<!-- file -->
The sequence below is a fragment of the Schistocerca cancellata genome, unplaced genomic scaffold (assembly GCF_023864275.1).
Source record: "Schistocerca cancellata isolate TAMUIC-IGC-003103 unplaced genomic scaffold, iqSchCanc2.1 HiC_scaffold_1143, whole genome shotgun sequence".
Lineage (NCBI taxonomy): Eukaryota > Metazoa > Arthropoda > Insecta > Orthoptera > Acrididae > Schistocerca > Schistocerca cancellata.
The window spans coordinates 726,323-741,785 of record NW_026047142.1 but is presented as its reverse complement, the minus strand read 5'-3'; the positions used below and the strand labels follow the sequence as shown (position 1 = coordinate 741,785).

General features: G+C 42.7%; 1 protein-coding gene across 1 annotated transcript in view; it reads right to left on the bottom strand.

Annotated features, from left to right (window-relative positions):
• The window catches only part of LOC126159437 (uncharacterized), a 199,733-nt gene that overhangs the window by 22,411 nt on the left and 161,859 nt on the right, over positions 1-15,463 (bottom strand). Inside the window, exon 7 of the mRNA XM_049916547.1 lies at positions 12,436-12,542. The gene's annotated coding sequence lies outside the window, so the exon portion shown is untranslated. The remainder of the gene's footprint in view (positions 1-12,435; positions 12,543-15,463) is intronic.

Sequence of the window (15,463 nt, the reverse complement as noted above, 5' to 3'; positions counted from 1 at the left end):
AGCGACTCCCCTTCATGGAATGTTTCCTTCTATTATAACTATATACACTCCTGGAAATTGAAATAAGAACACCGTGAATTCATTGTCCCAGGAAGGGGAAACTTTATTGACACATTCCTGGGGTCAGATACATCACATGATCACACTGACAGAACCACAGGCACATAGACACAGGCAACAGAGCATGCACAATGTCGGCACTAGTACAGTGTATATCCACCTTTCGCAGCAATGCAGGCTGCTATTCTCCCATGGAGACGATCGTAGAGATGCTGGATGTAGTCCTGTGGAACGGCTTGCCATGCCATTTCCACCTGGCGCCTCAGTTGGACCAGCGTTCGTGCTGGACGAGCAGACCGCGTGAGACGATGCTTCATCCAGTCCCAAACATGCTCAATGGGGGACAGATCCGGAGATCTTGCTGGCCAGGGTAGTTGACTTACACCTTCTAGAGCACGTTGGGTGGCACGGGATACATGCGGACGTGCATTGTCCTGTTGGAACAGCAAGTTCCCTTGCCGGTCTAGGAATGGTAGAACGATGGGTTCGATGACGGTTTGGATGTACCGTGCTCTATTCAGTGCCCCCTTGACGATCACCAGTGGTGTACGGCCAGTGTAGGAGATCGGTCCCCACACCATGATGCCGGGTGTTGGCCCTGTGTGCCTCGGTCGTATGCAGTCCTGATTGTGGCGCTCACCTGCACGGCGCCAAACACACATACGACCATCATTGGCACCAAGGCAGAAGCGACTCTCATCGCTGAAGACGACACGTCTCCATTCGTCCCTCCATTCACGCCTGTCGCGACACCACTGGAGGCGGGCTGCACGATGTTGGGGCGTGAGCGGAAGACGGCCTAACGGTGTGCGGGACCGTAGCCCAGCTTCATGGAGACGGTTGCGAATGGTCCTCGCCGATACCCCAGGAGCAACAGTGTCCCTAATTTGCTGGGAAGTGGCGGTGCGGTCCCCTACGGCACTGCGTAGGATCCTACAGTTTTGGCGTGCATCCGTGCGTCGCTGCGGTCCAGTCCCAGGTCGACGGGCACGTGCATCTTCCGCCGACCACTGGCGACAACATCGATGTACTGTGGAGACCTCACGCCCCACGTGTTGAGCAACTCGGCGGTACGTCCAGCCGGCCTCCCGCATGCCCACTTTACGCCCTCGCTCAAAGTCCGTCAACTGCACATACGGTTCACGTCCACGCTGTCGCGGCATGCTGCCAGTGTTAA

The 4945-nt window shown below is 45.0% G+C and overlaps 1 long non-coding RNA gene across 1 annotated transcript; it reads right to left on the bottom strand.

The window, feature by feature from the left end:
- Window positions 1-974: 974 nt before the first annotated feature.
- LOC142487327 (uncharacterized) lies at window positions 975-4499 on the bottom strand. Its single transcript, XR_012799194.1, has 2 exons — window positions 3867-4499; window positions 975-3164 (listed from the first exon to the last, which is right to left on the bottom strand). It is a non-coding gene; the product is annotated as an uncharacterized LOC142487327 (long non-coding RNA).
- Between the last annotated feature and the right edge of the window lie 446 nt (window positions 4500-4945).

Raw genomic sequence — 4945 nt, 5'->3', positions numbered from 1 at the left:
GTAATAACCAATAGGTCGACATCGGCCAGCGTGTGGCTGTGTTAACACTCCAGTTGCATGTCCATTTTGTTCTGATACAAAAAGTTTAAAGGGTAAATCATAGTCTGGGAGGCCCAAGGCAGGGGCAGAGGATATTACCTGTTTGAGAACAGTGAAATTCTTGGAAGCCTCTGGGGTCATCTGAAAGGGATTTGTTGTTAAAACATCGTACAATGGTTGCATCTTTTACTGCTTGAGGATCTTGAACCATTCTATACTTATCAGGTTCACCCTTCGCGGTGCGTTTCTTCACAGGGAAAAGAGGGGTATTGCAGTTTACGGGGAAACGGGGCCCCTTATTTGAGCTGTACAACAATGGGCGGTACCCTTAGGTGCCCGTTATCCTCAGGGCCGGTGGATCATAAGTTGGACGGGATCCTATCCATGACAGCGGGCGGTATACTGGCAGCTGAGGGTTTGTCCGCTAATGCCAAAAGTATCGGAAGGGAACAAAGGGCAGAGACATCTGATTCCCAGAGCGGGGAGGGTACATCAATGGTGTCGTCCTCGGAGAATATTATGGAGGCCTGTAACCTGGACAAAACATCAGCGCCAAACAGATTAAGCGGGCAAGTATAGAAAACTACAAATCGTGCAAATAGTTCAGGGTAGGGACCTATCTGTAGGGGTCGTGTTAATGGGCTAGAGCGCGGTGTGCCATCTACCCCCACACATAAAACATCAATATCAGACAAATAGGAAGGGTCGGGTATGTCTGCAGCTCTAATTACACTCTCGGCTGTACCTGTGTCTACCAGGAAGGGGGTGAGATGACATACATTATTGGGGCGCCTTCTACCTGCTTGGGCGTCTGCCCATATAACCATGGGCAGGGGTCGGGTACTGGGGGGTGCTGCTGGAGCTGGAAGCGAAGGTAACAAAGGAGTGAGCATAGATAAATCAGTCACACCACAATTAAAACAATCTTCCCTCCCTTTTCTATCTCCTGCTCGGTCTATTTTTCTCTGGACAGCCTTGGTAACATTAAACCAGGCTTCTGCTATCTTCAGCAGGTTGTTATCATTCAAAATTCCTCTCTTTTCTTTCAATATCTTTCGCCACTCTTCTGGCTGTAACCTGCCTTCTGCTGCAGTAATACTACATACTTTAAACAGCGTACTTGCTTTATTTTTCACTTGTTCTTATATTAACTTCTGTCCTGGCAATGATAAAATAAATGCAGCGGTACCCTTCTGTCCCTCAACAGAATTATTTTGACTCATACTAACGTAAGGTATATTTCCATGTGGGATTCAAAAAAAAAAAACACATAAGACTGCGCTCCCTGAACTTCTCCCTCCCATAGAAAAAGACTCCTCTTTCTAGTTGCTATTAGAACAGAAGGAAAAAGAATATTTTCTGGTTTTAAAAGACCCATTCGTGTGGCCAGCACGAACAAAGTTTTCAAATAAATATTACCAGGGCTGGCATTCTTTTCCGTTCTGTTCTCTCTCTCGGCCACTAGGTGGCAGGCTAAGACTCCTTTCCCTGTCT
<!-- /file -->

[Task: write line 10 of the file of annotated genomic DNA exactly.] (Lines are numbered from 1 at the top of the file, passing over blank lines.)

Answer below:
The 4945-nt window shown below is 45.0% G+C and overlaps 1 long non-coding RNA gene across 1 annotated transcript; it reads right to left on the bottom strand.